Each student will work on a short research project under the dual direction of a member of the Knowledge Integration Department and an advisor from a discipline related to the topic. The results of this project will be presented in thesis form, and will be critically examined by members of this and, where pertinent, other departments.

INTEG 420A – Senior Research Project A

Each student will work on a short research project under the dual direction of a member of the Knowledge Integration Department and an advisor from a discipline related to the topic. The results of this project will be presented in thesis form, and will be critically examined by members of this and, where pertinent, other departments.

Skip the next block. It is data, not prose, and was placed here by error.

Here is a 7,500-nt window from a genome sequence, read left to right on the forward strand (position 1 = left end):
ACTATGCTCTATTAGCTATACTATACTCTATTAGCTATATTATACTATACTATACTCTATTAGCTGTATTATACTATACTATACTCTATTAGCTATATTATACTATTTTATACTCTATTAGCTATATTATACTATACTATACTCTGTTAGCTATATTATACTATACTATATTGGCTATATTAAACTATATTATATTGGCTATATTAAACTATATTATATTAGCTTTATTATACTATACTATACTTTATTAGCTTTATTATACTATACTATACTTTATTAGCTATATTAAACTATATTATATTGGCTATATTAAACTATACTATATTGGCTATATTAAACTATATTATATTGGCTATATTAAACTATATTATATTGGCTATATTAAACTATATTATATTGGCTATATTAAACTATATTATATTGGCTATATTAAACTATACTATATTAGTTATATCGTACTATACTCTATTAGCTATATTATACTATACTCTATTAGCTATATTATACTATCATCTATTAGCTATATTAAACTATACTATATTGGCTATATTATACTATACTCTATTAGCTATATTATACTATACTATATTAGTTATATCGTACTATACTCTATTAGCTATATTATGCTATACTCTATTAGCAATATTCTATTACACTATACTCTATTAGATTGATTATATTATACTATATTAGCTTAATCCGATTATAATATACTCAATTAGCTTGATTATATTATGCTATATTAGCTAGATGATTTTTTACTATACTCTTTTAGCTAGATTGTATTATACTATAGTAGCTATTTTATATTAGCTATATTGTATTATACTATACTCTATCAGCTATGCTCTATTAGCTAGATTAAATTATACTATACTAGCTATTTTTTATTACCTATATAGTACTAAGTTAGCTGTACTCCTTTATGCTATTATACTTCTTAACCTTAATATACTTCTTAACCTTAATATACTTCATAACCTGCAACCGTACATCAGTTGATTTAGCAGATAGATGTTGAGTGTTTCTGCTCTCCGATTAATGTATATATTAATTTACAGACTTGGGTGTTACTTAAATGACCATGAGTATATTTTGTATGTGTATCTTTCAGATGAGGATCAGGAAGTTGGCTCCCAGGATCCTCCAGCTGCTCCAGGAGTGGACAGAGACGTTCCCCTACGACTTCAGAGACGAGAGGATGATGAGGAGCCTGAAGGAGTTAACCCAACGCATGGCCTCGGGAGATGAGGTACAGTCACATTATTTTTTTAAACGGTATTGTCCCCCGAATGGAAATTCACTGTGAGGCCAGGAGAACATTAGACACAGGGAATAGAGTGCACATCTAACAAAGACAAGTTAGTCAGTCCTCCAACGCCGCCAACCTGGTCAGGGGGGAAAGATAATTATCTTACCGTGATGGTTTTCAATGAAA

INTEG 420B – Senior Research Project B

A continuation of INTEG 420A.

INTEG 421 – Senior Research Project B

A continuation of INTEG 420.

INTEG 440 – Computational Social Science

The explosion of digital data is revolutionizing the way we learn about the world. This course focuses on the knowledge and skills necessary for doing high-quality social scientific research with digital data. Students will be introduced to the programming language Python, and will learn to collect and analyze digital data using computational methods.

INTEG 441 – Hard Decisions and Wicked Problems